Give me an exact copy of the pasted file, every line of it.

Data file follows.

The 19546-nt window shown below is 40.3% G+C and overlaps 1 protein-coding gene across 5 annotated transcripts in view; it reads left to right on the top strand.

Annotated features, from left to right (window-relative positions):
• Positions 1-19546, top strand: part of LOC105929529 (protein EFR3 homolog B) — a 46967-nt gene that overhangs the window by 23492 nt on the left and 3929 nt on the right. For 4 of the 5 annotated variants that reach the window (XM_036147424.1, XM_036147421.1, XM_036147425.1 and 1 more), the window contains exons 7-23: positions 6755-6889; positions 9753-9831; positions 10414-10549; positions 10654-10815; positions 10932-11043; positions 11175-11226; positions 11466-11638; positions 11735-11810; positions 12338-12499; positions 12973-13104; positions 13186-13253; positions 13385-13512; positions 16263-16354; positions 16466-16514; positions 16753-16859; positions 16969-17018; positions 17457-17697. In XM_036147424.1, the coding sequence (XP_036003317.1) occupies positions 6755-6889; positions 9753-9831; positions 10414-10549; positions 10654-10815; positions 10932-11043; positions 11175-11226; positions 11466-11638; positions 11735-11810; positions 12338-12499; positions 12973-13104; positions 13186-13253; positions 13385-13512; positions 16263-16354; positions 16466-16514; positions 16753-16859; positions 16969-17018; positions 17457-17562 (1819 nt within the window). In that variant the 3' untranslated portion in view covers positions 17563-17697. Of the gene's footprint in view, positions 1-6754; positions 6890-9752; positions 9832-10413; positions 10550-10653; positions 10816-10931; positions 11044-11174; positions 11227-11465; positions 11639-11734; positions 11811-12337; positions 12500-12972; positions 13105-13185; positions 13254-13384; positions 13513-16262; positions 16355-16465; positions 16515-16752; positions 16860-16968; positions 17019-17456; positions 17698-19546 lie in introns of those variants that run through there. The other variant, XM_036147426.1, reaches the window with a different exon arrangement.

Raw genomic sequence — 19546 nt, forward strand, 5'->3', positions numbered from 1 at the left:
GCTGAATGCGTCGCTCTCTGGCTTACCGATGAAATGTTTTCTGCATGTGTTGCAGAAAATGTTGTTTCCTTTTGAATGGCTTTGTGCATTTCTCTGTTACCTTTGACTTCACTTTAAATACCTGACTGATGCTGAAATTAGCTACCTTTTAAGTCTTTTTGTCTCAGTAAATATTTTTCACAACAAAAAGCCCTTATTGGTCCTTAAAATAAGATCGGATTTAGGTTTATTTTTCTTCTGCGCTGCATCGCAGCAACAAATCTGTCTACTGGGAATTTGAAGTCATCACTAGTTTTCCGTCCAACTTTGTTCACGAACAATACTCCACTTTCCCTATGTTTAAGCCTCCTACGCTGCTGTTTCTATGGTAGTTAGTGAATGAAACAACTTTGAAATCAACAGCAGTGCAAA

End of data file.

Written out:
The 19546-nt window shown below is 40.3% G+C and overlaps 1 protein-coding gene across 5 annotated transcripts in view; it reads left to right on the top strand.

Annotated features, from left to right (window-relative positions):
• Positions 1-19546, top strand: part of LOC105929529 (protein EFR3 homolog B) — a 46967-nt gene that overhangs the window by 23492 nt on the left and 3929 nt on the right. For 4 of the 5 annotated variants that reach the window (XM_036147424.1, XM_036147421.1, XM_036147425.1 and 1 more), the window contains exons 7-23: positions 6755-6889; positions 9753-9831; positions 10414-10549; positions 10654-10815; positions 10932-11043; positions 11175-11226; positions 11466-11638; positions 11735-11810; positions 12338-12499; positions 12973-13104; positions 13186-13253; positions 13385-13512; positions 16263-16354; positions 16466-16514; positions 16753-16859; positions 16969-17018; positions 17457-17697. In XM_036147424.1, the coding sequence (XP_036003317.1) occupies positions 6755-6889; positions 9753-9831; positions 10414-10549; positions 10654-10815; positions 10932-11043; positions 11175-11226; positions 11466-11638; positions 11735-11810; positions 12338-12499; positions 12973-13104; positions 13186-13253; positions 13385-13512; positions 16263-16354; positions 16466-16514; positions 16753-16859; positions 16969-17018; positions 17457-17562 (1819 nt within the window). In that variant the 3' untranslated portion in view covers positions 17563-17697. Of the gene's footprint in view, positions 1-6754; positions 6890-9752; positions 9832-10413; positions 10550-10653; positions 10816-10931; positions 11044-11174; positions 11227-11465; positions 11639-11734; positions 11811-12337; positions 12500-12972; positions 13105-13185; positions 13254-13384; positions 13513-16262; positions 16355-16465; positions 16515-16752; positions 16860-16968; positions 17019-17456; positions 17698-19546 lie in introns of those variants that run through there. The other variant, XM_036147426.1, reaches the window with a different exon arrangement.

Raw genomic sequence — 19546 nt, forward strand, 5'->3', positions numbered from 1 at the left:
GCTGAATGCGTCGCTCTCTGGCTTACCGATGAAATGTTTTCTGCATGTGTTGCAGAAAATGTTGTTTCCTTTTGAATGGCTTTGTGCATTTCTCTGTTACCTTTGACTTCACTTTAAATACCTGACTGATGCTGAAATTAGCTACCTTTTAAGTCTTTTTGTCTCAGTAAATATTTTTCACAACAAAAAGCCCTTATTGGTCCTTAAAATAAGATCGGATTTAGGTTTATTTTTCTTCTGCGCTGCATCGCAGCAACAAATCTGTCTACTGGGAATTTGAAGTCATCACTAGTTTTCCGTCCAACTTTGTTCACGAACAATACTCCACTTTCCCTATGTTTAAGCCTCCTACGCTGCTGTTTCTATGGTAGTTAGTGAATGAAACAACTTTGAAATCAACAGCAGTGCAAA